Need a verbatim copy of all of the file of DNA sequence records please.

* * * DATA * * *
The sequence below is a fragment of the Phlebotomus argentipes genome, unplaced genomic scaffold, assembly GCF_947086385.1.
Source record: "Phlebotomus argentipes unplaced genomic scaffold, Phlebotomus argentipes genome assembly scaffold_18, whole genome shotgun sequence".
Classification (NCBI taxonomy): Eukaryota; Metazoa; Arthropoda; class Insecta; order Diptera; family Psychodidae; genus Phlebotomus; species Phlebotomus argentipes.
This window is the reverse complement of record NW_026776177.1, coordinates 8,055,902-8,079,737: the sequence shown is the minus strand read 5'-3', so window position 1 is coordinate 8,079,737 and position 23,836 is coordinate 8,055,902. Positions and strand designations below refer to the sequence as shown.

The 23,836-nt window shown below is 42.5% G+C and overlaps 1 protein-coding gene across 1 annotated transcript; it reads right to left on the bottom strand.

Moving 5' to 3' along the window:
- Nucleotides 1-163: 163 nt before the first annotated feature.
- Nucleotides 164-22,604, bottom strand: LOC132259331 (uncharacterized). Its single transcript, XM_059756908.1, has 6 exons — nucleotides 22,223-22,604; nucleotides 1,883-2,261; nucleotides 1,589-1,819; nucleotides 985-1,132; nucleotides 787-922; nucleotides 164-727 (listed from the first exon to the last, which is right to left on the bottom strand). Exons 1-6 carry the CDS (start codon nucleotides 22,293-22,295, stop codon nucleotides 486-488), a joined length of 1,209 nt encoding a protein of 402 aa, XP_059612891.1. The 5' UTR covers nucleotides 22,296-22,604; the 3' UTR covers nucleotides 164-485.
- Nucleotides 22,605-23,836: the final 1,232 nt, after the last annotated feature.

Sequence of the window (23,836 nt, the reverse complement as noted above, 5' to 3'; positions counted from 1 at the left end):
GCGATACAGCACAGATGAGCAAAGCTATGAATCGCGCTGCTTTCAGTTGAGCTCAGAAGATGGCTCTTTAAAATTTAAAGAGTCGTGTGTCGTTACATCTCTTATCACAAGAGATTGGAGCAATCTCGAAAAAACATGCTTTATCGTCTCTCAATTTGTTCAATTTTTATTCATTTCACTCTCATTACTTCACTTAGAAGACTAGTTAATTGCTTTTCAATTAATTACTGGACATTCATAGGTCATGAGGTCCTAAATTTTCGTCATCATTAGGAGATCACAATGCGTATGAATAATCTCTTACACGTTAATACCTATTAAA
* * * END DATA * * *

The sequence below is a fragment of the Phlebotomus argentipes genome, unplaced genomic scaffold, assembly GCF_947086385.1.
Source record: "Phlebotomus argentipes unplaced genomic scaffold, Phlebotomus argentipes genome assembly scaffold_18, whole genome shotgun sequence".
Classification (NCBI taxonomy): Eukaryota; Metazoa; Arthropoda; class Insecta; order Diptera; family Psychodidae; genus Phlebotomus; species Phlebotomus argentipes.
This window is the reverse complement of record NW_026776177.1, coordinates 8,055,902-8,079,737: the sequence shown is the minus strand read 5'-3', so window position 1 is coordinate 8,079,737 and position 23,836 is coordinate 8,055,902. Positions and strand designations below refer to the sequence as shown.

The 23,836-nt window shown below is 42.5% G+C and overlaps 1 protein-coding gene across 1 annotated transcript; it reads right to left on the bottom strand.

Moving 5' to 3' along the window:
- Nucleotides 1-163: 163 nt before the first annotated feature.
- Nucleotides 164-22,604, bottom strand: LOC132259331 (uncharacterized). Its single transcript, XM_059756908.1, has 6 exons — nucleotides 22,223-22,604; nucleotides 1,883-2,261; nucleotides 1,589-1,819; nucleotides 985-1,132; nucleotides 787-922; nucleotides 164-727 (listed from the first exon to the last, which is right to left on the bottom strand). Exons 1-6 carry the CDS (start codon nucleotides 22,293-22,295, stop codon nucleotides 486-488), a joined length of 1,209 nt encoding a protein of 402 aa, XP_059612891.1. The 5' UTR covers nucleotides 22,296-22,604; the 3' UTR covers nucleotides 164-485.
- Nucleotides 22,605-23,836: the final 1,232 nt, after the last annotated feature.

Sequence of the window (23,836 nt, the reverse complement as noted above, 5' to 3'; positions counted from 1 at the left end):
GCGATACAGCACAGATGAGCAAAGCTATGAATCGCGCTGCTTTCAGTTGAGCTCAGAAGATGGCTCTTTAAAATTTAAAGAGTCGTGTGTCGTTACATCTCTTATCACAAGAGATTGGAGCAATCTCGAAAAAACATGCTTTATCGTCTCTCAATTTGTTCAATTTTTATTCATTTCACTCTCATTACTTCACTTAGAAGACTAGTTAATTGCTTTTCAATTAATTACTGGACATTCATAGGTCATGAGGTCCTAAATTTTCGTCATCATTAGGAGATCACAATGCGTATGAATAATCTCTTACACGTTAATACCTATTAAA